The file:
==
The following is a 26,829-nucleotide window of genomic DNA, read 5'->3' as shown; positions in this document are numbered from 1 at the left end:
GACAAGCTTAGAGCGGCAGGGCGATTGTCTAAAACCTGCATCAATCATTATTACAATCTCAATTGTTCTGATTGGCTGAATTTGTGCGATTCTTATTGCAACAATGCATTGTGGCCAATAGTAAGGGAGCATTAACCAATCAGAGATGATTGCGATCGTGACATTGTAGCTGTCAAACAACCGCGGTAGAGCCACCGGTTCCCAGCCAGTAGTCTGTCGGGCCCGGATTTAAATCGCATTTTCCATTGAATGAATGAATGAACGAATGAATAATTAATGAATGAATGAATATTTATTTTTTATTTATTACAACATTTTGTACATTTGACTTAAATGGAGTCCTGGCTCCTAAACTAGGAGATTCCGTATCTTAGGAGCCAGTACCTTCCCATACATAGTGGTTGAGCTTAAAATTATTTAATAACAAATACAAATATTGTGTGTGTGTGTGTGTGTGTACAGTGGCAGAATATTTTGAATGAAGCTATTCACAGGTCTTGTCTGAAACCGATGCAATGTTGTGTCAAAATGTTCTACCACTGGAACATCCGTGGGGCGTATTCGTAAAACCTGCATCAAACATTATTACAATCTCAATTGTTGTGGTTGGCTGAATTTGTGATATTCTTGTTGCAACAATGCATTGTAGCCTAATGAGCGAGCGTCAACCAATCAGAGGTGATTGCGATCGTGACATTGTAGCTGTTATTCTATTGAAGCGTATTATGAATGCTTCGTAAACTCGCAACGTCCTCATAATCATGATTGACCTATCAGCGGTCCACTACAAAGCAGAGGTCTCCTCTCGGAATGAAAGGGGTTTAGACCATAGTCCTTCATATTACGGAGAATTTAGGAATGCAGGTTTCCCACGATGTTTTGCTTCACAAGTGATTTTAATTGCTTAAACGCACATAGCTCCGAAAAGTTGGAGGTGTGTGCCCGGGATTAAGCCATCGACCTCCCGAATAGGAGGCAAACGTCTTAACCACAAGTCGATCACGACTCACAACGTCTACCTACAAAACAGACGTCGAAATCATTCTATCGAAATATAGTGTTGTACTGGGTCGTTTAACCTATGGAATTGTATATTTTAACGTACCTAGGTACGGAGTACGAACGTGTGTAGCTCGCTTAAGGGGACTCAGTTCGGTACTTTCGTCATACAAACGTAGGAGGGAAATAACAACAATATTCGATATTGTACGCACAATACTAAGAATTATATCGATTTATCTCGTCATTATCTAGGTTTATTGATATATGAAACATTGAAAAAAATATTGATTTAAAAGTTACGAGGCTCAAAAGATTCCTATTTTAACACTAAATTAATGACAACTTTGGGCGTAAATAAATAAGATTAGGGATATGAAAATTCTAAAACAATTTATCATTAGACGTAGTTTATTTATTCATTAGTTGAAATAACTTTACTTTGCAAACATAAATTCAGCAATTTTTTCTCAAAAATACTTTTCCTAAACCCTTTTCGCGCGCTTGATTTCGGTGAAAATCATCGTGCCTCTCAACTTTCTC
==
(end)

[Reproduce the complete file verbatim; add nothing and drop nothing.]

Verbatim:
The following is a 26,829-nucleotide window of genomic DNA, read 5'->3' as shown; positions in this document are numbered from 1 at the left end:
GACAAGCTTAGAGCGGCAGGGCGATTGTCTAAAACCTGCATCAATCATTATTACAATCTCAATTGTTCTGATTGGCTGAATTTGTGCGATTCTTATTGCAACAATGCATTGTGGCCAATAGTAAGGGAGCATTAACCAATCAGAGATGATTGCGATCGTGACATTGTAGCTGTCAAACAACCGCGGTAGAGCCACCGGTTCCCAGCCAGTAGTCTGTCGGGCCCGGATTTAAATCGCATTTTCCATTGAATGAATGAATGAACGAATGAATAATTAATGAATGAATGAATATTTATTTTTTATTTATTACAACATTTTGTACATTTGACTTAAATGGAGTCCTGGCTCCTAAACTAGGAGATTCCGTATCTTAGGAGCCAGTACCTTCCCATACATAGTGGTTGAGCTTAAAATTATTTAATAACAAATACAAATATTGTGTGTGTGTGTGTGTGTGTACAGTGGCAGAATATTTTGAATGAAGCTATTCACAGGTCTTGTCTGAAACCGATGCAATGTTGTGTCAAAATGTTCTACCACTGGAACATCCGTGGGGCGTATTCGTAAAACCTGCATCAAACATTATTACAATCTCAATTGTTGTGGTTGGCTGAATTTGTGATATTCTTGTTGCAACAATGCATTGTAGCCTAATGAGCGAGCGTCAACCAATCAGAGGTGATTGCGATCGTGACATTGTAGCTGTTATTCTATTGAAGCGTATTATGAATGCTTCGTAAACTCGCAACGTCCTCATAATCATGATTGACCTATCAGCGGTCCACTACAAAGCAGAGGTCTCCTCTCGGAATGAAAGGGGTTTAGACCATAGTCCTTCATATTACGGAGAATTTAGGAATGCAGGTTTCCCACGATGTTTTGCTTCACAAGTGATTTTAATTGCTTAAACGCACATAGCTCCGAAAAGTTGGAGGTGTGTGCCCGGGATTAAGCCATCGACCTCCCGAATAGGAGGCAAACGTCTTAACCACAAGTCGATCACGACTCACAACGTCTACCTACAAAACAGACGTCGAAATCATTCTATCGAAATATAGTGTTGTACTGGGTCGTTTAACCTATGGAATTGTATATTTTAACGTACCTAGGTACGGAGTACGAACGTGTGTAGCTCGCTTAAGGGGACTCAGTTCGGTACTTTCGTCATACAAACGTAGGAGGGAAATAACAACAATATTCGATATTGTACGCACAATACTAAGAATTATATCGATTTATCTCGTCATTATCTAGGTTTATTGATATATGAAACATTGAAAAAAATATTGATTTAAAAGTTACGAGGCTCAAAAGATTCCTATTTTAACACTAAATTAATGACAACTTTGGGCGTAAATAAATAAGATTAGGGATATGAAAATTCTAAAACAATTTATCATTAGACGTAGTTTATTTATTCATTAGTTGAAATAACTTTACTTTGCAAACATAAATTCAGCAATTTTTTCTCAAAAATACTTTTCCTAAACCCTTTTCGCGCGCTTGATTTCGGTGAAAATCATCGTGCCTCTCAACTTTCTC